AUGUSTA — You’ve survived five days of the worst Old Man Winter can dish out. Now, you’re heartened by the appearance of a friendly face at the door with the offer of a helping hand.
Just make sure that hand isn’t lifting your wallet while you’re thanking its owner for assistance.
State utility officials and Maine Attorney General Andrew Ketterer warned homeowners Monday against several particularly odious scams directed at elderly couples and single mothers who have been hard hit by the rigors of the five-day ice storm.
“There have been two reactions to the damage,” Ketterer said. “One is what those of us with battery-operated radios at home have heard: People pitched together to help out. On the other hand, a much smaller group of individuals see this as an opportunity to get rich at the expense of others.”
Throughout central and southern Maine, incidents of crews — sometimes representing themselves as Central Maine Power Co. employees — have told homeowners they must assume responsibility for removing fallen branches from the power lines in front of their homes.
The grifters then explain CMP will not restore power to the home until the debris is removed. Other versions of the same encounter have the service employees promising that power will be re-established more quickly if the debris is removed immediately.
In each case, the swindlers offer to undertake the job for various amounts of cash, Ketterer said. One unsubstantiated scam attempt in the Bridgton area reportedly carried a fee of more than $2,500.
Mark Ishkanian, CMP spokesman, said that although homeowners are responsible for the connection of the rigid masthead on their homes containing line leading from the CMP meter box to the utility pole, the responsibility of keeping branches off those lines belongs to the company.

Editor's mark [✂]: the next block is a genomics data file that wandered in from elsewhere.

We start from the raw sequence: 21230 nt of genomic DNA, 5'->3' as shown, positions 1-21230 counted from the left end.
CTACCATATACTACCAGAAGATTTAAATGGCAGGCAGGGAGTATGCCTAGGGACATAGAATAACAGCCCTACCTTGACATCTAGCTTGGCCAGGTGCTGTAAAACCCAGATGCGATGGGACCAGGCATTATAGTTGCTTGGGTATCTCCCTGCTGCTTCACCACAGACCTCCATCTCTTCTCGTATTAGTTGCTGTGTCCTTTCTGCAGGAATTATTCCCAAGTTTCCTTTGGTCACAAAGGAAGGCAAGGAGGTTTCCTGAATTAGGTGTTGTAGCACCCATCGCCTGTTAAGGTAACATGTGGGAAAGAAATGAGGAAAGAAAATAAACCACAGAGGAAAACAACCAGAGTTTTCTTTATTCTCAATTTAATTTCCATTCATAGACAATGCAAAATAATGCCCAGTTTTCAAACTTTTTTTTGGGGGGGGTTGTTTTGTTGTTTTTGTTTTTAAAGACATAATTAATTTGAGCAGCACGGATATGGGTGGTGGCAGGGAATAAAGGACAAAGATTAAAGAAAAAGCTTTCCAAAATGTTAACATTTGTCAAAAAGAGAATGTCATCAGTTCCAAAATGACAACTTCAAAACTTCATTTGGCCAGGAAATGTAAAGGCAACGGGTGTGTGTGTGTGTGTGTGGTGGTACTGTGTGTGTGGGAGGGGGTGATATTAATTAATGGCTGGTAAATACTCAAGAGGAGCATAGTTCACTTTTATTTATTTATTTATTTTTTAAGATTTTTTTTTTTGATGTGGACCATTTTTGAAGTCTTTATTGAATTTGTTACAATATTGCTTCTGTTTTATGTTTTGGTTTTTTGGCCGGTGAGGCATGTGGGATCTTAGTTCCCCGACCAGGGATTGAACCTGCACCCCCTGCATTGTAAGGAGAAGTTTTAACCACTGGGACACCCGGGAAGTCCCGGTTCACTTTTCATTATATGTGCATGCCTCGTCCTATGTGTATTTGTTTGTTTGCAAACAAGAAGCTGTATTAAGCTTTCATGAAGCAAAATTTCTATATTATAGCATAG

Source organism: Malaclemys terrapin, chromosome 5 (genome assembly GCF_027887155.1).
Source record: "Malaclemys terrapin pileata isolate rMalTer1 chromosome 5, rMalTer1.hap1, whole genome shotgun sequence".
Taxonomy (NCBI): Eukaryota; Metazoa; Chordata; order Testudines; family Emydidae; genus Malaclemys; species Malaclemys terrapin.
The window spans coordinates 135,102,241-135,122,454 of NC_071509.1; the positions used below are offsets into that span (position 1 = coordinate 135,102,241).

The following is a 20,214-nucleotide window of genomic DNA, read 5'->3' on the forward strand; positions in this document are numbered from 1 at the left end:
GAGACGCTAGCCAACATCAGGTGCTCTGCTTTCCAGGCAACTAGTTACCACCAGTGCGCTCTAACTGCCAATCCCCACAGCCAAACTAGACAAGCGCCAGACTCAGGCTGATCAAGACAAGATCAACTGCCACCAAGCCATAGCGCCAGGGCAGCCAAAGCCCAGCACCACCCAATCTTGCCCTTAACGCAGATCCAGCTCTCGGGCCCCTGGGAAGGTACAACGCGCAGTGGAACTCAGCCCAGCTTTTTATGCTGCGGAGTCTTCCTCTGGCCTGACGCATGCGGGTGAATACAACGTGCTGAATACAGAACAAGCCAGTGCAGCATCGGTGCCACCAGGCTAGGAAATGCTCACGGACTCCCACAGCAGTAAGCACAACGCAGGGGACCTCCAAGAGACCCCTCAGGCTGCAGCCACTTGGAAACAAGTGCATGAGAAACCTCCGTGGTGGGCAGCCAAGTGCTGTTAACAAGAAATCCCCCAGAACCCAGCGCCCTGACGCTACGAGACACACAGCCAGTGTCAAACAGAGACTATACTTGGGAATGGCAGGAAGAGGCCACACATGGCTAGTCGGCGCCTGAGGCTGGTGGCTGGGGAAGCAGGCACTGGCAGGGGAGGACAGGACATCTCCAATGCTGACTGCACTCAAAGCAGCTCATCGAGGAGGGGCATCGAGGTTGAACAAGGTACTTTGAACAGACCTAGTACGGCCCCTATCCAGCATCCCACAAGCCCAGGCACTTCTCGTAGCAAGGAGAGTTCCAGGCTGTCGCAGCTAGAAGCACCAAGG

“CMP wants its customers to know that it is the utility’s job to clear the service drop — the line from the utility to the pole — and we do it at no charge,” Ishkanian said. “We also want people to use caution with unsolicited offers from people claiming to be electricians who want to gain entry to their homes.”
In a report from Bangor, some workers offered to dispose of broken tree limbs and branches for a homeowner on the pretext that the city would not clean up the debris unless all branches were cut and collected into 3-foot-long bundles. Bangor officials maintain there is no length requirement for debris disposal.
Other incidents being investigated by the Attorney General’s Office include situations in which individuals posing as CMP employees ask homeowners to show them the electrical service panel. While the homeowner and one of the men are en route to the basement, a second thief ransacks the home.
Ketterer is also looking into complaints of price gouging from consumers who claim they’ve paid too much for everything from generators to kerosene. Door-to-door salespeople and off-the-truck vendors must be licensed by the state and those who are not face a jail sentence of up to three years and fines as high as $1,000.
Those wanting to file complaints of suspicious service offers or suspected price-gouging incidents are encouraged to contact the Maine Attorney General’s Office at 626-8849. Central Maine Power Co. customers may report similar incidents at 1-800-696-1000.